We're going to spread the wealth. I think Saturday was a great example of that. DaeSean has been a tremendous leader for us, a tremendous play-maker. But things have changed since our first year where guys were playing so many reps. Last year 75 scholarships to this year where we're able to get a lot of guys involved. That's really the model. We want a lot of guys to be able to make plays, be involved on offense, defense, special teams. That allows us to keep guys fresh and healthy, not only for the fourth quarter but for the entire season.

We love DaeSean Hamilton. He's a big part of what we're doing and will continue to do so.

Q. I want to clarify Curtis Cothran's timeline. Was he suspended? For how long? When did he get back to the team? What are you seeing now from him that you hadn't seen back then?
COACH FRANKLIN: Yes, he was suspended. He was suspended for four games. He was always a part of the team. Had not left the team, but was suspended from competition.

But he is an older, veteran guy who we love and respect. He's grown so much in our program, in the three years we've been here. Really, really proud of him and his development in really all phases of his life.

We were really excited about getting him back. He did a great job for us on scout team early in the season. But he's a guy that we made the move very similar to what we did with Zettel a few years ago.

He's a tall, athletic guy. He's 286 pounds, and doesn't look it. Carries the weight really well because of his length. Extremely strong in the weight room. Is able to translate to the field. That's really good. We're all very excited about him. But he's still a redshirt freshman playing in the Big Ten. Being able to get Curtis back, an older guy, a guy that is able to get in there and able to take some of the reps off of Kevin and Antoine White, some of the other guys we have playing, we have a great situation. We're about a three-deep rotation in there at the defensive line at multiple positions. It's been helpful.

Q. On offense, you've been one of the top teams in the country as far as explosive plays. The steady, grind-it-out, move-the-chains offense, maybe it has been or hasn't been what you want it to be. It's not a thing if you score 62 points, but is that a thing going forward? How can you improve on that?
COACH FRANKLIN: No, I think what you want is you want both. I think we're a good offense right now. Where we have to get better is on third down. If we solve the third down problem, we'll sustain more drives. We'll also do a better job with time of possession, which will help our defense out, as well.

But I don't want to lose the explosive part of our offense, as well. Right now I think we're good on offense. For us to take the next step and become even better on offense is to improve on third down. That will have a huge impact.

We have less third downs than we've had in the past because we're getting so many first downs on first and second downs. The way they do third downs is on percentage. That's where we have to improve. We have to improve on our percentage of third downs that we're able to execute and pick up, would be really helpful for us overall as an entire team.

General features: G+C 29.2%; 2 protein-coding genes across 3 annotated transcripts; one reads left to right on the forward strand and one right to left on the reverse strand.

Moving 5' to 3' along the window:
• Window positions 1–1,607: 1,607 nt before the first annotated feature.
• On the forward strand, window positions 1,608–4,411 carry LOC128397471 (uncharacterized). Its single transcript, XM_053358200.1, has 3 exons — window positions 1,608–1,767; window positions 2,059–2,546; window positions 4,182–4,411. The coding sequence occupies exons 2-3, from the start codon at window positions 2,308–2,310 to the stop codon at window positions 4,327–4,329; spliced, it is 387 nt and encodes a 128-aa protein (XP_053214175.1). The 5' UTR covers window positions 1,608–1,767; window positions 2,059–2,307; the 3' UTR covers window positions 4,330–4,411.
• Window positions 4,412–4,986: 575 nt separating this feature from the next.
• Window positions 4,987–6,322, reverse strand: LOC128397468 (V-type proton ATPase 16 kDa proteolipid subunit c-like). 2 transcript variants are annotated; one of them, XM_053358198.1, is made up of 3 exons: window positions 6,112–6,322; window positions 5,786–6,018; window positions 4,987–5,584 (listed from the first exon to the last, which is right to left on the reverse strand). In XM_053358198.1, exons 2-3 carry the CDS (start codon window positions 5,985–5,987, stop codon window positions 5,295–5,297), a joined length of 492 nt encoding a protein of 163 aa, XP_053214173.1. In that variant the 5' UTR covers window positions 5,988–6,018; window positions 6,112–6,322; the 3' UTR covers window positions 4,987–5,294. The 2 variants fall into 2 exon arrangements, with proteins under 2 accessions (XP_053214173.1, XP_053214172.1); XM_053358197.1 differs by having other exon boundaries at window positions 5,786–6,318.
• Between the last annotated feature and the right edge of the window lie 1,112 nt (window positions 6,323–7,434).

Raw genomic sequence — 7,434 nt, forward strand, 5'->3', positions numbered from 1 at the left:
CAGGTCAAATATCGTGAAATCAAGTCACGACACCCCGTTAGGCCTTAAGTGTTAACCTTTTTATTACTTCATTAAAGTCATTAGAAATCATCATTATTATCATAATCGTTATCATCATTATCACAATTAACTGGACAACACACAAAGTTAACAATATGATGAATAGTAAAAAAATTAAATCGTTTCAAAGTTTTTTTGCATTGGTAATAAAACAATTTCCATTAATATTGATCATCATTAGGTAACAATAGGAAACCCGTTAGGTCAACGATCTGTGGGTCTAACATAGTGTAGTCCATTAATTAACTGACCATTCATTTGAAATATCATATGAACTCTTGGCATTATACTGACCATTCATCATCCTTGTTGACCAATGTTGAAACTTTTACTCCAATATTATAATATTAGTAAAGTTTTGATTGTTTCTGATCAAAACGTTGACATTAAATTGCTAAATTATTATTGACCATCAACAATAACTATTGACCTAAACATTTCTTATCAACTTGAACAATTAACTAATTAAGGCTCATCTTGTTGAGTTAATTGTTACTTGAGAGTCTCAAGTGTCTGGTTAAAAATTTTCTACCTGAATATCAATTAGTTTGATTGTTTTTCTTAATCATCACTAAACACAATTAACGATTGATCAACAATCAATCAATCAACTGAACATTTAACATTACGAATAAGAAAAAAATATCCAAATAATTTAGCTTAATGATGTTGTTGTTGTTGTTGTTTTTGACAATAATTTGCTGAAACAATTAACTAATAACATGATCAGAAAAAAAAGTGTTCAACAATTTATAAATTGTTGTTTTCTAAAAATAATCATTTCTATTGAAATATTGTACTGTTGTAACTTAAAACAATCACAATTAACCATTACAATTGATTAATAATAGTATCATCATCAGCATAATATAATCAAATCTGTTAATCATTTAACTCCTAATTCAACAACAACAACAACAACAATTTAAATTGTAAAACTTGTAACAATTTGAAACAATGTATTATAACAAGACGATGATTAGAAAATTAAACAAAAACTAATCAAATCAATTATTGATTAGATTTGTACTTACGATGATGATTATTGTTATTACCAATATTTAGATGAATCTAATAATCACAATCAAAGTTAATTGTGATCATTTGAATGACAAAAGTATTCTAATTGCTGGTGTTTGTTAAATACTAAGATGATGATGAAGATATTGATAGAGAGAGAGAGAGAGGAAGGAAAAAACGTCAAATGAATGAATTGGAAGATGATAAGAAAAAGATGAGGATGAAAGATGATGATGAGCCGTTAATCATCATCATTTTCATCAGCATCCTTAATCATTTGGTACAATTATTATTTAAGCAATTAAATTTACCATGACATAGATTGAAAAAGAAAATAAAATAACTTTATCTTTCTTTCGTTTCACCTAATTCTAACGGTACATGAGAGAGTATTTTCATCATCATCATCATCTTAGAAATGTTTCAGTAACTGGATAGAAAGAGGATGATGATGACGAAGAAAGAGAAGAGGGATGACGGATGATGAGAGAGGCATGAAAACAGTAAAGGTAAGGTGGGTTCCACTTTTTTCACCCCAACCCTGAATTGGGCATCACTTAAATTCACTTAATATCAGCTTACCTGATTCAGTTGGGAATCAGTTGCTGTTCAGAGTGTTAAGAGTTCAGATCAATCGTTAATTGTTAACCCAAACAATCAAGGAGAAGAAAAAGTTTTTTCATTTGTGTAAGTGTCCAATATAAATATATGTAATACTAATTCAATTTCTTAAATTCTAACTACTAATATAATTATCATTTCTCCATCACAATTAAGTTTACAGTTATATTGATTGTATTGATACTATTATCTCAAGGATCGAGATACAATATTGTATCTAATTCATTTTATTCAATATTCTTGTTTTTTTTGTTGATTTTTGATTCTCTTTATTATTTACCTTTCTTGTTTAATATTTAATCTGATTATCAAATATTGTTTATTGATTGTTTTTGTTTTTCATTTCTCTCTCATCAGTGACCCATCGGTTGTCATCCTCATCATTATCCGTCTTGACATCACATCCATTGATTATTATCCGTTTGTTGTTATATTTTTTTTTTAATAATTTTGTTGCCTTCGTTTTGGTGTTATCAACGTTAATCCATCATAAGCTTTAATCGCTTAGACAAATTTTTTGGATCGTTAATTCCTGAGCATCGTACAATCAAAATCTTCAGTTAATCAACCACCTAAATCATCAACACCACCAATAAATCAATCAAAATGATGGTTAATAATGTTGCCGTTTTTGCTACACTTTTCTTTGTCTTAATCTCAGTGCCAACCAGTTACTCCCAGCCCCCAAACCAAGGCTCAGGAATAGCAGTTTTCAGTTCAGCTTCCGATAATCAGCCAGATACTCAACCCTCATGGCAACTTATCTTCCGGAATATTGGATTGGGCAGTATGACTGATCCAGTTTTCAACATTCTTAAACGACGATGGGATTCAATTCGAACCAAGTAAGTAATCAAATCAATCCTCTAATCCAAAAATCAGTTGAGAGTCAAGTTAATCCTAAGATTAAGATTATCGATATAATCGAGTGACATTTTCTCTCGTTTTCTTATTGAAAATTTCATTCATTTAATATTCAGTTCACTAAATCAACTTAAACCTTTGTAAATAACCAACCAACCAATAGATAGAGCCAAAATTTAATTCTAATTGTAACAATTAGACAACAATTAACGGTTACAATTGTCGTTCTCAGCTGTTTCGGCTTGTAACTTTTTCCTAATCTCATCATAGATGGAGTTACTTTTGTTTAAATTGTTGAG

Q. How different a player is Paris Palmer this year than he was last season? How difficult a transition was it for him to go from a guy who played quite a bit to having to wait his turn?
COACH FRANKLIN: I think he's improved because he's a year older. I think Coach Limegrover is doing a good job. But probably not as much as people think. He has improved. The work he has put in over the last year, Coach Limegrover, I think he handled a difficult situation very well. You go from being a starter last year to not playing as much.

We do this thing called ultimate teammate, and another guy that I would mention like that that's been really good is Derek Dowrey, who played a lot of football for us the last can couple years. His reps have gone down. He has been an unbelievable, positive member of our team, tremendous role model and mentor to our younger players.

I think Paris was like that as well. He kept working hard. He kept a good attitude. In this game, opportunities are going to come. When they come, you have to be ready. He was.

I think we've talked about this before. I think probably the biggest difference is the mobility we have at the quarterback position, able to solve some of our problems, step up in the pocket. The threat of the quarterback running the ball has helped those guys. It's a part of what we do offensively.

I think it's a combination of all those things. I think he's a year older, a year stronger, he's a little bit bigger, and he kept a good attitude kind of through the whole process, competed really hard. When he didn't win the starting job, kept working hard. When his opportunity came, he was ready.

I'm very, very proud of him. But that's what you want. We haven't had that in the past, that type of competition, where guys were battling for spots. It was a true competition. At the end of the competition, you still had somebody you felt like you could win with in the two deep.

This is the first time we're really experiencing that. That's much more normal in major college football. It's been a transition for our players as well, to be honest with you. You look at the number of walk-ons, I think we had 51 walk-ons on our team when we first got here. That number has reduced.